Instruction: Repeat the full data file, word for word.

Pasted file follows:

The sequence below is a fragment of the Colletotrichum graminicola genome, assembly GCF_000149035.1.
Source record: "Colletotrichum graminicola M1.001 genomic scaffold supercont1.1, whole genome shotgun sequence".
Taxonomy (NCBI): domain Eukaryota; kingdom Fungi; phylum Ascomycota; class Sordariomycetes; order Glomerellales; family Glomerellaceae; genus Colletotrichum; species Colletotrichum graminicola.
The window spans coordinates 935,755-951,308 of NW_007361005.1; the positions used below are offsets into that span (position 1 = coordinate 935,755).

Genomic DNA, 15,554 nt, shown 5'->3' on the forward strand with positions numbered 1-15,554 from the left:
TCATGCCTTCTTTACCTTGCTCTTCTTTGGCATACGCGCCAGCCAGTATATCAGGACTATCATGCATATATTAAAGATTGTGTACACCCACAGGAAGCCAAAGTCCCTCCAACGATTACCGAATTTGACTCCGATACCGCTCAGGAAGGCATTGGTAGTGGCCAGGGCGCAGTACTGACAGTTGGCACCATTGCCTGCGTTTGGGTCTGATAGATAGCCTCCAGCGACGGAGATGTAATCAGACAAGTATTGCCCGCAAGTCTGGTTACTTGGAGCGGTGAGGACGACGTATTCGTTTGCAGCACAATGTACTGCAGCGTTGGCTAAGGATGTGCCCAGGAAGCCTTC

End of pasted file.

The sequence below is a fragment of the Colletotrichum graminicola genome, assembly GCF_000149035.1.
Source record: "Colletotrichum graminicola M1.001 genomic scaffold supercont1.1, whole genome shotgun sequence".
Taxonomy (NCBI): domain Eukaryota; kingdom Fungi; phylum Ascomycota; class Sordariomycetes; order Glomerellales; family Glomerellaceae; genus Colletotrichum; species Colletotrichum graminicola.
The window spans coordinates 935,755-951,308 of NW_007361005.1; the positions used below are offsets into that span (position 1 = coordinate 935,755).

Genomic DNA, 15,554 nt, shown 5'->3' on the forward strand with positions numbered 1-15,554 from the left:
TCATGCCTTCTTTACCTTGCTCTTCTTTGGCATACGCGCCAGCCAGTATATCAGGACTATCATGCATATATTAAAGATTGTGTACACCCACAGGAAGCCAAAGTCCCTCCAACGATTACCGAATTTGACTCCGATACCGCTCAGGAAGGCATTGGTAGTGGCCAGGGCGCAGTACTGACAGTTGGCACCATTGCCTGCGTTTGGGTCTGATAGATAGCCTCCAGCGACGGAGATGTAATCAGACAAGTATTGCCCGCAAGTCTGGTTACTTGGAGCGGTGAGGACGACGTATTCGTTTGCAGCACAATGTACTGCAGCGTTGGCTAAGGATGTGCCCAGGAAGCCTTC